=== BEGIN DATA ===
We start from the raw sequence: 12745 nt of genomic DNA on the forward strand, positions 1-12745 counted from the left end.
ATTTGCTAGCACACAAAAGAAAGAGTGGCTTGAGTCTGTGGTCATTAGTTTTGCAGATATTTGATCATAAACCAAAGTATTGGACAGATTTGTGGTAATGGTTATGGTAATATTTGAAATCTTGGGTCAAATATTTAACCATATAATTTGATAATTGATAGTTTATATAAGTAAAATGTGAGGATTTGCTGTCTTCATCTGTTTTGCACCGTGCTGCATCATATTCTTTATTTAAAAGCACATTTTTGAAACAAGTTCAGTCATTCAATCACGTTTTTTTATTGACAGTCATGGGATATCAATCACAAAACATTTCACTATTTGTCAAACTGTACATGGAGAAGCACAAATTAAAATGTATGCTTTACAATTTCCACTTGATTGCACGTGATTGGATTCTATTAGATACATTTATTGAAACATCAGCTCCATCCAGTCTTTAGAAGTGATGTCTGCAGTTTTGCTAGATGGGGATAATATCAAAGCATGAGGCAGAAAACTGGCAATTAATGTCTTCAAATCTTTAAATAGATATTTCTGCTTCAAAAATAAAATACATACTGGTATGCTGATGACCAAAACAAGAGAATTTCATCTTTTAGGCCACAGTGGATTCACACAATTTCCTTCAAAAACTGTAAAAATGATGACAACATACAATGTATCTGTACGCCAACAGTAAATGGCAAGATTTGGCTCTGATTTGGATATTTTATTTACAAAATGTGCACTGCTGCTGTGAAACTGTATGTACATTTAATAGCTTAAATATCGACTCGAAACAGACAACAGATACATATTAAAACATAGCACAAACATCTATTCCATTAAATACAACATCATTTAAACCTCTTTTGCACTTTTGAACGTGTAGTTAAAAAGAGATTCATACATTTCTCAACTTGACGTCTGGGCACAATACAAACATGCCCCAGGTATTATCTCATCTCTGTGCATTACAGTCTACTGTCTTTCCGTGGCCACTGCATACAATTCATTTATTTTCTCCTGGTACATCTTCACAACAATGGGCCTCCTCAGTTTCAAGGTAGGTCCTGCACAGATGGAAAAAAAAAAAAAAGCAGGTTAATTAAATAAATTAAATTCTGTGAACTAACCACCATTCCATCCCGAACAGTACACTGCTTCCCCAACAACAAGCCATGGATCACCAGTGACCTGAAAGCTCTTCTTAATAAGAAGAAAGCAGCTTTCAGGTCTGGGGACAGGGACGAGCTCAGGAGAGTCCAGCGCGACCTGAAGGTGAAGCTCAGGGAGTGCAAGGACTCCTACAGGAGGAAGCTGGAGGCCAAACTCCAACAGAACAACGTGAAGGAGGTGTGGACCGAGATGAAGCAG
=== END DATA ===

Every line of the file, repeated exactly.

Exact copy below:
We start from the raw sequence: 12745 nt of genomic DNA on the forward strand, positions 1-12745 counted from the left end.
ATTTGCTAGCACACAAAAGAAAGAGTGGCTTGAGTCTGTGGTCATTAGTTTTGCAGATATTTGATCATAAACCAAAGTATTGGACAGATTTGTGGTAATGGTTATGGTAATATTTGAAATCTTGGGTCAAATATTTAACCATATAATTTGATAATTGATAGTTTATATAAGTAAAATGTGAGGATTTGCTGTCTTCATCTGTTTTGCACCGTGCTGCATCATATTCTTTATTTAAAAGCACATTTTTGAAACAAGTTCAGTCATTCAATCACGTTTTTTTATTGACAGTCATGGGATATCAATCACAAAACATTTCACTATTTGTCAAACTGTACATGGAGAAGCACAAATTAAAATGTATGCTTTACAATTTCCACTTGATTGCACGTGATTGGATTCTATTAGATACATTTATTGAAACATCAGCTCCATCCAGTCTTTAGAAGTGATGTCTGCAGTTTTGCTAGATGGGGATAATATCAAAGCATGAGGCAGAAAACTGGCAATTAATGTCTTCAAATCTTTAAATAGATATTTCTGCTTCAAAAATAAAATACATACTGGTATGCTGATGACCAAAACAAGAGAATTTCATCTTTTAGGCCACAGTGGATTCACACAATTTCCTTCAAAAACTGTAAAAATGATGACAACATACAATGTATCTGTACGCCAACAGTAAATGGCAAGATTTGGCTCTGATTTGGATATTTTATTTACAAAATGTGCACTGCTGCTGTGAAACTGTATGTACATTTAATAGCTTAAATATCGACTCGAAACAGACAACAGATACATATTAAAACATAGCACAAACATCTATTCCATTAAATACAACATCATTTAAACCTCTTTTGCACTTTTGAACGTGTAGTTAAAAAGAGATTCATACATTTCTCAACTTGACGTCTGGGCACAATACAAACATGCCCCAGGTATTATCTCATCTCTGTGCATTACAGTCTACTGTCTTTCCGTGGCCACTGCATACAATTCATTTATTTTCTCCTGGTACATCTTCACAACAATGGGCCTCCTCAGTTTCAAGGTAGGTCCTGCACAGATGGAAAAAAAAAAAAAAGCAGGTTAATTAAATAAATTAAATTCTGTGAACTAACCACCATTCCATCCCGAACAGTACACTGCTTCCCCAACAACAAGCCATGGATCACCAGTGACCTGAAAGCTCTTCTTAATAAGAAGAAAGCAGCTTTCAGGTCTGGGGACAGGGACGAGCTCAGGAGAGTCCAGCGCGACCTGAAGGTGAAGCTCAGGGAGTGCAAGGACTCCTACAGGAGGAAGCTGGAGGCCAAACTCCAACAGAACAACGTGAAGGAGGTGTGGACCGAGATGAAGCAG